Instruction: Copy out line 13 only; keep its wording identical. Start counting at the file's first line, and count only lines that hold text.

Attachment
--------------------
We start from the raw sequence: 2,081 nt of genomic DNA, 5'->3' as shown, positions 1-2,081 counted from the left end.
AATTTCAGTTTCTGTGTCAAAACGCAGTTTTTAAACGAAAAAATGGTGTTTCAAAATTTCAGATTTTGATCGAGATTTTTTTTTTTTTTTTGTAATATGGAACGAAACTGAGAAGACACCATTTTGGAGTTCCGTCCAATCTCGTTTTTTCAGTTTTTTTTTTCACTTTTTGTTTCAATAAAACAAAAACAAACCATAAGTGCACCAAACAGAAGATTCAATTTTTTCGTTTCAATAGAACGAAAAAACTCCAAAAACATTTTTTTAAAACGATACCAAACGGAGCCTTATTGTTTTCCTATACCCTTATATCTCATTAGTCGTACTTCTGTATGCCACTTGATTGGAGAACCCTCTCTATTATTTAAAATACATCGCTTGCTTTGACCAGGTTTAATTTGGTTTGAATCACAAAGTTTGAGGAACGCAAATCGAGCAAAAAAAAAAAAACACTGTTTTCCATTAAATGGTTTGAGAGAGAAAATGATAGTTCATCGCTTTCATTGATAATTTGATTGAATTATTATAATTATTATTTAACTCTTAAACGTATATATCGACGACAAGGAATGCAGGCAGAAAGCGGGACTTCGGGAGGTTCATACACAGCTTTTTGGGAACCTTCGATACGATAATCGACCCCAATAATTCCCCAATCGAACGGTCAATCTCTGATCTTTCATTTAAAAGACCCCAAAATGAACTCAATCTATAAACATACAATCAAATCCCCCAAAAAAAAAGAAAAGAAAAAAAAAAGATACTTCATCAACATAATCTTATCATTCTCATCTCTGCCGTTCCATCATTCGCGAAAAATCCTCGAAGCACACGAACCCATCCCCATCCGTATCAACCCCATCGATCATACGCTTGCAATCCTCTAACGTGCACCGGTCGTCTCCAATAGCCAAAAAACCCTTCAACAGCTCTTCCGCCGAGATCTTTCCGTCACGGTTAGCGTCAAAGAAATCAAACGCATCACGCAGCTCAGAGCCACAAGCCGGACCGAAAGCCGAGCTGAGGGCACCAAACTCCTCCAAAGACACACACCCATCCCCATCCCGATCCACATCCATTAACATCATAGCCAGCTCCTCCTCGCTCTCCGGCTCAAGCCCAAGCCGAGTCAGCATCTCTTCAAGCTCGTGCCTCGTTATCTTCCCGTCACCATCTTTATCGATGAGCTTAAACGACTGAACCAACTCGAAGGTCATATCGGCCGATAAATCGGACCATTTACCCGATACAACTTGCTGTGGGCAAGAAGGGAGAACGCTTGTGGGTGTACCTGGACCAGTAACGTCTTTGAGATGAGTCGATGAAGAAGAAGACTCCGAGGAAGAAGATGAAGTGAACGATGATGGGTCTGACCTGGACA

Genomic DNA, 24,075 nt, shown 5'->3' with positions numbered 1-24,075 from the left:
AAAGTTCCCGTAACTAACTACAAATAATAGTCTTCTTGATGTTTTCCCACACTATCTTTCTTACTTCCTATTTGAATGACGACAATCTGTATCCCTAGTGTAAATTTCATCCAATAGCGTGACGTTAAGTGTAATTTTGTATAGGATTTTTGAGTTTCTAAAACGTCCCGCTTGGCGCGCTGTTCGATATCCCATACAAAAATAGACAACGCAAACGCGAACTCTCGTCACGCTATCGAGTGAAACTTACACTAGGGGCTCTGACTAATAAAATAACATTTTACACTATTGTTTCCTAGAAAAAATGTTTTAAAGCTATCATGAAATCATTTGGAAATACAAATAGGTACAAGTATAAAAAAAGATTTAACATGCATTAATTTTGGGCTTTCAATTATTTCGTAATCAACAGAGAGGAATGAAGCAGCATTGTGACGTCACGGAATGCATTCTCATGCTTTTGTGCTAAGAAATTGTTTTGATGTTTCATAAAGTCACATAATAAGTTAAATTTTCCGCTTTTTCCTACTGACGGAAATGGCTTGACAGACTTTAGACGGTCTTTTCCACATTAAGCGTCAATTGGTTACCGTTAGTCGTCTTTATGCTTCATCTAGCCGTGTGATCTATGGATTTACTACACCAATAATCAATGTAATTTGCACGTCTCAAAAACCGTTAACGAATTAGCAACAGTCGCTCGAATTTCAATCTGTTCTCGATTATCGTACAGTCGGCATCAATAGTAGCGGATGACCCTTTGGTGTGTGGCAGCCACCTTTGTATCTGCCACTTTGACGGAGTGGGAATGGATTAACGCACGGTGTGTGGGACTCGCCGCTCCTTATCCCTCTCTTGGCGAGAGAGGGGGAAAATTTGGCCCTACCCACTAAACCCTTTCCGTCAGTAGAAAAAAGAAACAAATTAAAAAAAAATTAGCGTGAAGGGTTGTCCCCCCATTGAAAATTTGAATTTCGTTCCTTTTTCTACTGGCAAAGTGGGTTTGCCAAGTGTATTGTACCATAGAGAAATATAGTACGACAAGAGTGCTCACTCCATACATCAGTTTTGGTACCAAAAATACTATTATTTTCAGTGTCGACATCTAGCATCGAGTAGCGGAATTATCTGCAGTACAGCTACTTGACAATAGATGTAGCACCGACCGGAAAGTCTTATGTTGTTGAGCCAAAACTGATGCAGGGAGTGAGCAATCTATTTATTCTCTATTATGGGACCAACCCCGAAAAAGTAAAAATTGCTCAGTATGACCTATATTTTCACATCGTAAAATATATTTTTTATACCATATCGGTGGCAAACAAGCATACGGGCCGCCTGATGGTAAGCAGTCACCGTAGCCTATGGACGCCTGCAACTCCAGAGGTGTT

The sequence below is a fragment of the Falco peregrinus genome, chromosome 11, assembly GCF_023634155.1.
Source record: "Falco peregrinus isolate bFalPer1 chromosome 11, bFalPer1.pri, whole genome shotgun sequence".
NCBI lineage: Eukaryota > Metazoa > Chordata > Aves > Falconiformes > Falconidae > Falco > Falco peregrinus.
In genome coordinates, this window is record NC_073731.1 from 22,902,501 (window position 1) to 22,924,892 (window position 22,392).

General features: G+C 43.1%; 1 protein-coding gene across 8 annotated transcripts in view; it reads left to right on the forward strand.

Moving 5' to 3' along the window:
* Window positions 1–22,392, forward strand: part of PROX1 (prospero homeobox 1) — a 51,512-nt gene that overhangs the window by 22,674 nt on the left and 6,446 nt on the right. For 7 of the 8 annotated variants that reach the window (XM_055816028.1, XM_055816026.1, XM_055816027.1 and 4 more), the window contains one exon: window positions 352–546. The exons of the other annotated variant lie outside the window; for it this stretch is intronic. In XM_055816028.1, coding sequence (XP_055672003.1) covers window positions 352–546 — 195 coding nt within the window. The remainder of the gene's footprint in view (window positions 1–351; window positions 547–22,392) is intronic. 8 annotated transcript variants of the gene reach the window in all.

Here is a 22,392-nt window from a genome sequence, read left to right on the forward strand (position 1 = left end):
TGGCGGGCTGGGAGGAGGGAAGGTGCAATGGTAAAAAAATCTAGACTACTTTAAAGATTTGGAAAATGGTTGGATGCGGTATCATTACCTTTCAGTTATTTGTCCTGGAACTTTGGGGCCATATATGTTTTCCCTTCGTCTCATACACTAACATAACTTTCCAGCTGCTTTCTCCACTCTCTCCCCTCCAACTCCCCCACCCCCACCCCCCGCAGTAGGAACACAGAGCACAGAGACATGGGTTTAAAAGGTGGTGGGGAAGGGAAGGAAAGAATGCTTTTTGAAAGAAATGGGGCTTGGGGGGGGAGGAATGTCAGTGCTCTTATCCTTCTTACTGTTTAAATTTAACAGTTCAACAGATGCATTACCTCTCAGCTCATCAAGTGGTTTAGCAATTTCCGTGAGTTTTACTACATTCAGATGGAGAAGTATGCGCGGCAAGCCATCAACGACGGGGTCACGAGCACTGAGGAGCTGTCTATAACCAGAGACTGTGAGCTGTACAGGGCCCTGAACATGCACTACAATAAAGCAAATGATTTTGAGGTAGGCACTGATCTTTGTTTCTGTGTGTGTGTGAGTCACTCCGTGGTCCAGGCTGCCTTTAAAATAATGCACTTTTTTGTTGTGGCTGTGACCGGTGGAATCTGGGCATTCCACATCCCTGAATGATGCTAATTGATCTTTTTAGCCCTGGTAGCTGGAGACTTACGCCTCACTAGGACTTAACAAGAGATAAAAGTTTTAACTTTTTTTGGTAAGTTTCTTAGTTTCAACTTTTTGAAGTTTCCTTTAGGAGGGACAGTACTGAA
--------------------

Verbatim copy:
TGGCGGGCTGGGAGGAGGGAAGGTGCAATGGTAAAAAAATCTAGACTACTTTAAAGATTTGGAAAATGGTTGGATGCGGTATCATTACCTTTCAGTTATTTGTCCTGGAACTTTGGGGCCATATATGTTTTCCCTTCGTCTCATACACTAACATAACTTTCCAGCTGCTTTCTCCACTCTCTCCCCTCCAACTCCCCCACCCCCACCCCCCGCAGTAGGAACACAGAGCACAGAGACATGGGTTTAAAAGGTGGTGGGGAAGGGAAGGAAAGAATGCTTTTTGAAAGAAATGGGGCTTGGGGGGGGAGGAATGTCAGTGCTCTTATCCTTCTTACTGTTTAAATTTAACAGTTCAACAGATGCATTACCTCTCAGCTCATCAAGTGGTTTAGCAATTTCCGTGAGTTTTACTACATTCAGATGGAGAAGTATGCGCGGCAAGCCATCAACGACGGGGTCACGAGCACTGAGGAGCTGTCTATAACCAGAGACTGTGAGCTGTACAGGGCCCTGAACATGCACTACAATAAAGCAAATGATTTTGAGGTAGGCACTGATCTTTGTTTCTGTGTGTGTGTGAGTCACTCCGTGGTCCAGGCTGCCTTTAAAATAATGCACTTTTTTGTTGTGGCTGTGACCGGTGGAATCTGGGCATTCCACATCCCTGAATGATGCTAATTGATCTTTTTAGCCCTGGTAGCTGGAGACTTACGCCTCACTAGGACTTAACAAGAGATAAAAGTTTTAACTTTTTTTGGTAAGTTTCTTAGTTTCAACTTTTTGAAGTTTCCTTTAGGAGGGACAGTACTGAA